Exercise
A
monopolist
faces the demand curve
Q = 120  3P
. Find the revenue maximizing price and quantity:
Maximizing revenue is
equivalent to maximizing profit when MC = 0.
By the (Pchoke + MC)/2 rule, the optimal price is 20. Then, the optimal quantity is 60.
Exercise
Find the profits at the
Nash equilibrium
. Consider two firms that play a
simultaneous move Cournot competition game
.
The market inverse demand is given by
P = 120 – Q
. The marginal cost is zero for both firms: P1 = 120 – Q1 – Q2 … MR1 = 120 – Q1
– 2(Q2) = 0 … solve for Q1, then set Q1 and Q2 = Qne, solve … obtain Qne and Pne, solve for profits. Profits = (Pne – MC) x Qne
Exercise
Consider now a
Cournot
game where each firm is allowed to choose either the Nash equilibrium quantity or half the
monopoly quantity, only. Draw the normal form of the simultaneous move game. By the Pchoke/MC rule the monopoly profit
maximizing price is 60, which makes the monopoly quantity 60. If each firm produces half of that, each makes a profit of 1800. If one
firm produces half the monopoly quantity and the other produces the Nash equilibrium outcome, the price is 50: (P = 120 – Qnash 
.5Qmonop) The profits are 1500 and 2000, respectively: Nash= (500)(40) .5 Monop= (500)(30)
Nash
Half Monopoly
Nash
1600, 1600 1500, 2000
Half Monopoly
2000, 1500 1800, 1800
Exercise
Argue why the game above is a prisoner’s dilemma: Each firm has a dominant strategy. Also, the dominant strategy
equilibrium is pareto inferior to (1800, 1800).
Exercise
A
monopolist
produces at constant marginal cost and faces two
segmented markets
with the following demand curves:
Qa
= 100 P … Qb = 100 – 2(P)
In which market will he charge a higher price if he maximizes profits? :
E = P/(Pchoke  P)
The first
demand has a higher choke price and is therefore more inelastic for any price.
By the mark up elasticity formula:
the lower the
elasticity, the higher the price you can charge, w/o the quantity changing that much. Therefore, the price should be higher in segment A.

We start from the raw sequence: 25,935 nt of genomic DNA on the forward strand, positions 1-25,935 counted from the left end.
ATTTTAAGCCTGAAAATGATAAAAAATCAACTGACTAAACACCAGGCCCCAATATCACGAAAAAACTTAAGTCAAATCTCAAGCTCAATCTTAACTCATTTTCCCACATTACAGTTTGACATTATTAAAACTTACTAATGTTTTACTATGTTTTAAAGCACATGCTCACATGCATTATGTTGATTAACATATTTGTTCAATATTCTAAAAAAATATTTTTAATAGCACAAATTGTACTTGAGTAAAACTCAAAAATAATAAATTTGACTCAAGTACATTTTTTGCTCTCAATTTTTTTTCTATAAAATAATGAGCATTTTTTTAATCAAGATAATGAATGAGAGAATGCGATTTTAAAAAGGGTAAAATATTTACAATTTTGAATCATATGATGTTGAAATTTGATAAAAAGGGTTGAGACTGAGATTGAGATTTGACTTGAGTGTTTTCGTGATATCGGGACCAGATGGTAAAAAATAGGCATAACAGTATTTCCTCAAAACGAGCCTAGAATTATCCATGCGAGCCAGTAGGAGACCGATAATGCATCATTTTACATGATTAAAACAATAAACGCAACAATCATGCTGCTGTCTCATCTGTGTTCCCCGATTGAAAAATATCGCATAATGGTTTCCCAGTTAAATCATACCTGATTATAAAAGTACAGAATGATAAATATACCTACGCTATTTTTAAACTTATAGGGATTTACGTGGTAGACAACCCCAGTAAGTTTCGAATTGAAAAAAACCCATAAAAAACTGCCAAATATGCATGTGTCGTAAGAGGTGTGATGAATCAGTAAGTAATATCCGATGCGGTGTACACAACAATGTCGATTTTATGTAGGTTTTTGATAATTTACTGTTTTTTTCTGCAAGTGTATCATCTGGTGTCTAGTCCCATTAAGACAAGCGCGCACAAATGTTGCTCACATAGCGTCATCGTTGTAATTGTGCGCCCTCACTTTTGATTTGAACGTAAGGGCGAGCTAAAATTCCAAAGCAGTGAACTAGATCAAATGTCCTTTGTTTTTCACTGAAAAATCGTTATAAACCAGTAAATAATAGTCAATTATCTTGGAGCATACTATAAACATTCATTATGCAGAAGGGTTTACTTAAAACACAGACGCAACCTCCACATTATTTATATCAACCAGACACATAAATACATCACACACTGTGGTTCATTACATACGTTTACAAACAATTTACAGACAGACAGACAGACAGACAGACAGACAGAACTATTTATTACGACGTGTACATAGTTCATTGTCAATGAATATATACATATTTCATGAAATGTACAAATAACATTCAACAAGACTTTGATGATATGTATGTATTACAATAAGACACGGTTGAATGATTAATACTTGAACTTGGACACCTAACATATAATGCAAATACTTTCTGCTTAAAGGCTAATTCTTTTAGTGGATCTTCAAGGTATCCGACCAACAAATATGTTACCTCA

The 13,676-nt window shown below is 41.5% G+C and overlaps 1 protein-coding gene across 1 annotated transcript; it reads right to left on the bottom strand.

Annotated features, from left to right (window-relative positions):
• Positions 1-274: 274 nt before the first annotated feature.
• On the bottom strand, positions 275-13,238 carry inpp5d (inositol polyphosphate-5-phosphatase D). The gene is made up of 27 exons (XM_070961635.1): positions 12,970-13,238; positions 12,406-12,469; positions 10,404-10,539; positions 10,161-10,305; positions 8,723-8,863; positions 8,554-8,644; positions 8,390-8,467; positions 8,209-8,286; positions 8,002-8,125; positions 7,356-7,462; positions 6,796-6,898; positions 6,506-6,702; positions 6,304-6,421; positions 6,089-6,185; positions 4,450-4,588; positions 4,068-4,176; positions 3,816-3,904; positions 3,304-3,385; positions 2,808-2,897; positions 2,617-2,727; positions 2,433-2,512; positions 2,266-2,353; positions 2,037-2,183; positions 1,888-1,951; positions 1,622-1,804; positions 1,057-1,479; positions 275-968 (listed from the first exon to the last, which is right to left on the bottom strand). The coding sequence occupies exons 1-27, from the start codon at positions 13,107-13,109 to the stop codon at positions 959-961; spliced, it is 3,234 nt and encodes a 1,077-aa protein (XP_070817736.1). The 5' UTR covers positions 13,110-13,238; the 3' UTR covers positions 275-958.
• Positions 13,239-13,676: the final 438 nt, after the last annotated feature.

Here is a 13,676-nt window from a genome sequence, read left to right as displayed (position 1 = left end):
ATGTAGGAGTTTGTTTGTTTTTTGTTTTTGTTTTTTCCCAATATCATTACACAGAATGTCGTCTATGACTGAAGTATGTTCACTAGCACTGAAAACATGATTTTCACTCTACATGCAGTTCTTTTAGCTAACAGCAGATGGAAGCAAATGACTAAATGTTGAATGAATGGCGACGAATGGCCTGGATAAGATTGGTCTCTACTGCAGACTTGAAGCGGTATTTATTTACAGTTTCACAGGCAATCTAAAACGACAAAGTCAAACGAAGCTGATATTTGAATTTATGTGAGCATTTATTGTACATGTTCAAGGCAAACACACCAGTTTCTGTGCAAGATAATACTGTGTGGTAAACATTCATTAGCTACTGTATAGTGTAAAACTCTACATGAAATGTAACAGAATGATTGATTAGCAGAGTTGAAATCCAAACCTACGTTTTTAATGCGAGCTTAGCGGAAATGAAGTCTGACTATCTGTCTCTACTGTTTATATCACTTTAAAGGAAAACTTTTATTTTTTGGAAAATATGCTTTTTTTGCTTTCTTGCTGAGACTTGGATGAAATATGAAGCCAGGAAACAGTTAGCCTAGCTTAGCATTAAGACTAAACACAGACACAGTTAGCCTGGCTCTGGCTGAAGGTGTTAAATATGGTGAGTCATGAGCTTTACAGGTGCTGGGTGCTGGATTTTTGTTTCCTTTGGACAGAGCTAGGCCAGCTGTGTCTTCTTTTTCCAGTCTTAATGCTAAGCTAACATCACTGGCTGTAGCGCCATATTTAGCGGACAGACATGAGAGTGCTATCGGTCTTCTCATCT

Exercise
Assume that you estimate the
elasticity of demand
for luxury cars to be 0.8. On the basis of this information, can you
conclude that at least one car firm is not maximizing profits? Explain: It is true that any firm that maximizes profits will produce at the
elastic (E > 1) part of the demand. However, the estimate of 0.8 refers to the industry demand…isn’t informative about the pricing
behavior of individual firms.
Exercise
Consider the
Stackelberg
(
sequential
) version of a
twoplayer Cournot competition
game. Would you rather be the
follower, or the leader? (Assume that both firms have the same constant marginal cost.): We know that in the
Stackelberg
version of
the
Cournot
game, the following statements hold, relative to the Nash equilibrium outcome of the simultaneous move game: The
leader wants the follower to decrease his quantity, because the game has negative externalities. The leader achieves this by
increasing his quantity, because actions are strategic substitutes. This lowers the profits of the follower, because the game has
negative externalities. The profit of the leader goes up in all games. Therefore, the leader has higher profits than the follower and you
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 Spring '06
 DonaldBrown
 Supply And Demand, Nash, inverse demand

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